Isn't Dragon Ball just a bunch of speedlines and ripped dudes with bad hair screaming "It's over 9,000!"

Yes. No. Sort of. Many of the stereotypes about Dragon Ball come not from the original manga but rather from the anime adaptations, particularly Dragon Ball Z. The anime, like many popular anime TV shows including Bleach and Naruto, was not produced in "seasons" like American shows; it was produced continuously, one episode a week, for more than ten years. This led sometimes to noticeably low animation quality and general cheesiness, which, when mixed with English dubbing, led to some interesting memes.

One of the problems with the TV series was that it had to follow the plot of the manga, which was also being produced at a rate of one chapter a week. However, one 14-page chapter, consisting mostly of fighting, does not easily fill up a 20-minute animated TV show. As a result, the originally brisk and action-packed manga became padded out into a bloated mess of a TV show. To kill time (and save animation costs), characters would just talk endlessly about what was happening, rather than doing anything. Sometimes the animators created their own non-canon storylines, "filler arcs," in which characters wandered off and got into little adventures or fought one another in different combinations. However, these side stories were never allowed to alter the main plot. Countless animated movies and TV specials, which regurgitated concepts from the manga (Hey! Freeza's got a brother, and he's a bad guy too!) usually just exacerbated the problem. The animators also do an inconsistent job of adapting Toriyama's cartoony character designs for the screen.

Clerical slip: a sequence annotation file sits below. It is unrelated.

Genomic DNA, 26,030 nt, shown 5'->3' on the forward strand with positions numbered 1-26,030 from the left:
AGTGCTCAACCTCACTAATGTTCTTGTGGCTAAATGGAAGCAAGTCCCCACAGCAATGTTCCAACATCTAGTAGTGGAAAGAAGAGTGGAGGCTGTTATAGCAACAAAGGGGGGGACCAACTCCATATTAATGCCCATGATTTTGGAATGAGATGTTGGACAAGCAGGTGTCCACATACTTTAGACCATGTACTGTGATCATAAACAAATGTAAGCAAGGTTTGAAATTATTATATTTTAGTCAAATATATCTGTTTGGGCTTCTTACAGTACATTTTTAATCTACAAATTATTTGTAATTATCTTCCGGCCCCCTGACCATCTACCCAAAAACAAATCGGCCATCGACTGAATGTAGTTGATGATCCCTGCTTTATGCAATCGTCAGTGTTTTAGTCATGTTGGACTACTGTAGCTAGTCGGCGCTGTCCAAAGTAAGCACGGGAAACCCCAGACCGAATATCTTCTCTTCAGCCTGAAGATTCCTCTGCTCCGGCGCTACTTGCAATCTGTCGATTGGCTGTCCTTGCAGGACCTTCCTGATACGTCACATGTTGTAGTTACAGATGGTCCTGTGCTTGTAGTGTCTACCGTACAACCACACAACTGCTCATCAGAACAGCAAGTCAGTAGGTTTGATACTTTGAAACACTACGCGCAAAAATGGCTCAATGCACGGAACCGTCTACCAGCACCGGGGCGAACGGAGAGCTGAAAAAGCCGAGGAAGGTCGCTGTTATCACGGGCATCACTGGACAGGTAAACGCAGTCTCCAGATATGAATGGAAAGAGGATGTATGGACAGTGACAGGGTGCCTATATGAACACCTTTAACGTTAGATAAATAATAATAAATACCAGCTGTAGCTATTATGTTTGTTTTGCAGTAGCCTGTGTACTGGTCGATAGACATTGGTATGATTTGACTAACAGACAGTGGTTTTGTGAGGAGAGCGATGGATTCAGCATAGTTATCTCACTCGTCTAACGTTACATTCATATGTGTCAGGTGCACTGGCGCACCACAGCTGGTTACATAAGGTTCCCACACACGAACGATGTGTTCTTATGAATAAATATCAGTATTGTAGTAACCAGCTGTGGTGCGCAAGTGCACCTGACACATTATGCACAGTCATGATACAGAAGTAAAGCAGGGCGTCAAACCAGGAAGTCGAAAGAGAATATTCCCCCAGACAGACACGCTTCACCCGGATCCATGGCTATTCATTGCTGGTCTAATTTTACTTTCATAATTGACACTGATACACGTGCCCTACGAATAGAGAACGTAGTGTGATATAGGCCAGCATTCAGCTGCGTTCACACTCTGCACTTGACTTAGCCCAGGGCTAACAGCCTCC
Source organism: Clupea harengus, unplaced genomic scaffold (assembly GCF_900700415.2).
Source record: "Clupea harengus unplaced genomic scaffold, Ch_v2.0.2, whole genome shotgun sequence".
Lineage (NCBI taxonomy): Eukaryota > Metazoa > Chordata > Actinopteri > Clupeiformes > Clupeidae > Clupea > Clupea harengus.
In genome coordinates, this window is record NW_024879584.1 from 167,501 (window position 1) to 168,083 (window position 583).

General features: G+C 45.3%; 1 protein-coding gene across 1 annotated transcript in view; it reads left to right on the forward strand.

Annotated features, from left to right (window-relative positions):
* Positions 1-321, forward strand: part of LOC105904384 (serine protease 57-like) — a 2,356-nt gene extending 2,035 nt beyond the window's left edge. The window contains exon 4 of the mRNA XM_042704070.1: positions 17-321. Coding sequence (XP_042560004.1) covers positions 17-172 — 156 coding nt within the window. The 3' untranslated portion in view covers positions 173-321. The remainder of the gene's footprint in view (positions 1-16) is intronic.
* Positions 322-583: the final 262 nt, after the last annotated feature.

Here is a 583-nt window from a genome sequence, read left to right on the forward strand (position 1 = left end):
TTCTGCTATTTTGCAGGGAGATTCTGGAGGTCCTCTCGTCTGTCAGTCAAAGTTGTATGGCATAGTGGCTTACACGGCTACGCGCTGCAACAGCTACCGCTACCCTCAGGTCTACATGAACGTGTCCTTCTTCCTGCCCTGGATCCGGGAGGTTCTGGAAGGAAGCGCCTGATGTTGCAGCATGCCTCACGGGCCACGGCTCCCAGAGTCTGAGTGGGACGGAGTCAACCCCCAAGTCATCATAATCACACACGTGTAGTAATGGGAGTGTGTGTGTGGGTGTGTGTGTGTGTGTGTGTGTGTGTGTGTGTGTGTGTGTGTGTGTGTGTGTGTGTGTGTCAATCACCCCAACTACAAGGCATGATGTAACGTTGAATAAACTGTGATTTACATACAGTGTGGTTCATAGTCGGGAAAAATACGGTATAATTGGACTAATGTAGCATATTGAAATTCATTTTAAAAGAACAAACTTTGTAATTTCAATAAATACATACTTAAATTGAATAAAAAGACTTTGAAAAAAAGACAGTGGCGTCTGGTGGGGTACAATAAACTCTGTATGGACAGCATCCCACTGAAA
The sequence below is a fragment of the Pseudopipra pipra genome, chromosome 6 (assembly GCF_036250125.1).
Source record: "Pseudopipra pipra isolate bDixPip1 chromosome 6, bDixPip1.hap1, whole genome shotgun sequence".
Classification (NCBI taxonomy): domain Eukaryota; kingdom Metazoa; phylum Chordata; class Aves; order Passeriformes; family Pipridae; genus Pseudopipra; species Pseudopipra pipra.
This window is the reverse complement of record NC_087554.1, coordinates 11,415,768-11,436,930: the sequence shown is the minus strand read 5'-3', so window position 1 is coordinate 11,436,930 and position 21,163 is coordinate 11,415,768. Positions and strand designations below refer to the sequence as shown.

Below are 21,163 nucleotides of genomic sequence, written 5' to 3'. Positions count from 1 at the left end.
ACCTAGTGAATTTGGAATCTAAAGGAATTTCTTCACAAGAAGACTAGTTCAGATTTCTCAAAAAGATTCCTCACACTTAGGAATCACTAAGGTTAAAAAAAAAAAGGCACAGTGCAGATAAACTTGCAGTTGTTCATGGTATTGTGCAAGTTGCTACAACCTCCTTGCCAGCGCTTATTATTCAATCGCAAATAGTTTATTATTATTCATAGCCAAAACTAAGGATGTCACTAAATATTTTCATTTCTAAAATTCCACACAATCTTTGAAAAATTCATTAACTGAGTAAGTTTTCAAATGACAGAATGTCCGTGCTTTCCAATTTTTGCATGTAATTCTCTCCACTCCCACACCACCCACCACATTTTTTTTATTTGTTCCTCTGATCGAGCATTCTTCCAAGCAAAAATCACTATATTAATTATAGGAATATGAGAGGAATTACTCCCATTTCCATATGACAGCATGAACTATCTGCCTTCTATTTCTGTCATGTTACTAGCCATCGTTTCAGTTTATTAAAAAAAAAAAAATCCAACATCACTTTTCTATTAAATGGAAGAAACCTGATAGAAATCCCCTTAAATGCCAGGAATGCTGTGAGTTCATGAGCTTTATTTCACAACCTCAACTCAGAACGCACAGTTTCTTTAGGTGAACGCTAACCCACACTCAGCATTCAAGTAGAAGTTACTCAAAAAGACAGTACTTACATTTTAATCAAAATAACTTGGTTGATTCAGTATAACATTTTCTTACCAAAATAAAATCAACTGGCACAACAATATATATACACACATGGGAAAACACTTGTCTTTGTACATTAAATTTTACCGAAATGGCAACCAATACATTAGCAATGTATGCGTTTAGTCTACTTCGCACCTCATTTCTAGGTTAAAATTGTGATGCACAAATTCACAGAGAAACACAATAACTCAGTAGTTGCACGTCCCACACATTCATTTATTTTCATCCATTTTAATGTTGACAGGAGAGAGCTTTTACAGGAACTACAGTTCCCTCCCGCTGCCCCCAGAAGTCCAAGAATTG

For those who would prefer a tighter Dragon Ball Z anime, there is hope; on April 5, 2009, Toei Animation released the first episode of Dragon Ball Kai ("Dragon Ball altered/modified") a remastered edition of the original Dragon Ball Z created for the show's 20th anniversary. According to Toei and Fuji TV, in addition to audio and video remastering, Dragon Ball Kai will eliminate the many "filler arcs" and redundant scenes created for the original Dragon Ball Z anime and make the story stick more closely to Akira Toriyama's original manga.




As for the speedlines and crazy hair and the guys shooting energy out of their hands due to their mastery of martial arts, that's all there in the original. (The yellow hair is the outward sign of a power-up, "Super Saiyan," which doesn't show up until the second half of the original manga.) And for those who embrace the absurdity, there are many fan-made live-action Dragon Ball movies.